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The Honolulu Advertiser
Posted on: Sunday, May 16, 2010

Lacrosse: One team, one heart: Virginia women win in return

AP Sports Writer

CHARLOTTESVILLE, Va. With memories of its slain teammate everywhere, the Virginia women's lacrosse team played for the first time since the death of Yeardley Love.

The Cavaliers rallied in the last four minutes to beat Towson 14-12 Sunday and reach the quarterfinals of the NCAA tournament.

Love's battered body was found May 3, and Virginia men's lacrosse player George Huguely is charged with murder.

The Virginia women's players wore shirts under their jerseys with the phrase "One Team. One Heart. One Love." The team also had black patches on the front of their jerseys with the word "LOVE" in white letters. Towson wore orange wristbands with "Y.L." in dark blue.

As was the case with the men's game Saturday night, both teams observed a moment of silence before the game. When the game ended, fans chanted "UVA UVA" and clapped in unison as the players huddled. In the background, Cher's one-time hit "Believe" played. The song features the lyrics "Do you believe in life after love?"

The emotionally charged game at Klockner Stadium ended with a gritty victory by Virginia. Goals by Brittany Kalkstein and Caity Whiteley made it 13-11 lead with 3:54 to play, and the Cavaliers (14-5) held on to advance to the next round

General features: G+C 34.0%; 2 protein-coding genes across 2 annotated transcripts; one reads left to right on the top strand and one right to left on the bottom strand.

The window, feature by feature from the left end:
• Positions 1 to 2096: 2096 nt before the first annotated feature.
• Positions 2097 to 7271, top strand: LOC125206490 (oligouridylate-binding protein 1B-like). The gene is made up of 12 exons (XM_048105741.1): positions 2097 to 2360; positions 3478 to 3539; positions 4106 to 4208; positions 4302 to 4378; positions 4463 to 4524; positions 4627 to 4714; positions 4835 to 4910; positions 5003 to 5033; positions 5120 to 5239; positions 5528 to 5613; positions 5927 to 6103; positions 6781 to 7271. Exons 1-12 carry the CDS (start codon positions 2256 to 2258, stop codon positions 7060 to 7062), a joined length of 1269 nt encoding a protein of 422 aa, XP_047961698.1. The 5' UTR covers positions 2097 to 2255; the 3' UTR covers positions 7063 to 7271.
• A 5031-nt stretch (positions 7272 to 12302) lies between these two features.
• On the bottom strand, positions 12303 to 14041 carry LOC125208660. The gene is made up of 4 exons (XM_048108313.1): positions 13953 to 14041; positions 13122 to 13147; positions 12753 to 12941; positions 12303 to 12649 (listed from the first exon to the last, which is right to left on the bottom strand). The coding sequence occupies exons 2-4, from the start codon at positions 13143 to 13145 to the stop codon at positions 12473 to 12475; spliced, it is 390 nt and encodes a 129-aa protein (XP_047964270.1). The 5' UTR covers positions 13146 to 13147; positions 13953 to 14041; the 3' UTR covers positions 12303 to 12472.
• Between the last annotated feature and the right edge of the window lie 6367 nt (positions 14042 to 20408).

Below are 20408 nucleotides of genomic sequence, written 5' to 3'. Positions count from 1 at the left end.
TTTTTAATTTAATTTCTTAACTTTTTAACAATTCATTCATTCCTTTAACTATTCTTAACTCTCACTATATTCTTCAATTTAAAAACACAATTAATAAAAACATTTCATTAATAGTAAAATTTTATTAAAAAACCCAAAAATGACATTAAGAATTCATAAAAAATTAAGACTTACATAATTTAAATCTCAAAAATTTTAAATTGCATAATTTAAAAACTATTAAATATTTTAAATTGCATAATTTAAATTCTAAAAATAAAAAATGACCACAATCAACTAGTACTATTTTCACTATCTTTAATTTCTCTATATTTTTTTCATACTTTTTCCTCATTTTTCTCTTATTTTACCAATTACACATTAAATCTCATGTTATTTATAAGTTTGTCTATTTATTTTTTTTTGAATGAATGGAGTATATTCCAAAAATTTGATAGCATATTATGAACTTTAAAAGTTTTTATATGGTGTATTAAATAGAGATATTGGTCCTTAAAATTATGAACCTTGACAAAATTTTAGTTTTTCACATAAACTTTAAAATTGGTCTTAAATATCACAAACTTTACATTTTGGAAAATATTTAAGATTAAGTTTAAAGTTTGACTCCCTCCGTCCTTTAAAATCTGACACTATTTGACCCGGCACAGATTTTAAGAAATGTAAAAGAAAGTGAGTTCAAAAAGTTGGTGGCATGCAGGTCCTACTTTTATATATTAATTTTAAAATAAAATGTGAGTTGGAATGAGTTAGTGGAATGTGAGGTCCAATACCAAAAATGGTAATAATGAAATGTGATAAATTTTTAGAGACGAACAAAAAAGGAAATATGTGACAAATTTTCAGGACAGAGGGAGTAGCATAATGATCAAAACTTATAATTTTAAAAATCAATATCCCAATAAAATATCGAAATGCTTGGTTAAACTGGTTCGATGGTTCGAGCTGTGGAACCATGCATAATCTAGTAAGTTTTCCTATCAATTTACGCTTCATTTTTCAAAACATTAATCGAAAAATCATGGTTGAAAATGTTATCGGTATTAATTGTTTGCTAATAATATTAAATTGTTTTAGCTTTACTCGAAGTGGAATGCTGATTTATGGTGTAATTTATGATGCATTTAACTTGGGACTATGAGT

The Cavaliers started with three quick goals. Towson pulled ahead 5-4 before Virginia scored the next three goals. The Tigers tied it at 10 and 11, but never regained the lead.

Whiteley, Charlie Finnigan and Julie Gardner each scored three times for Virginia. Towson was backed by four goals from Jacie Kendall and three from Hillary Fratzke and Nikki Marcinik.

The Cavaliers were missing three starters because of torn knee ligaments. Coach Julie Myers has said that the longer the team can keep playing and stay together, the more the players can comfort each other. Men's coach Dom Starsia said the same Saturday night after his team advanced.

In the crowd, fans unfurled a banner that said "1-2-3-4, together, Hoos," a reminder of how Love once botched the team's huddle-breaking cheers by counting to four instead of the usual three. Myers said at Love's funeral her team will, forever more, also count to four.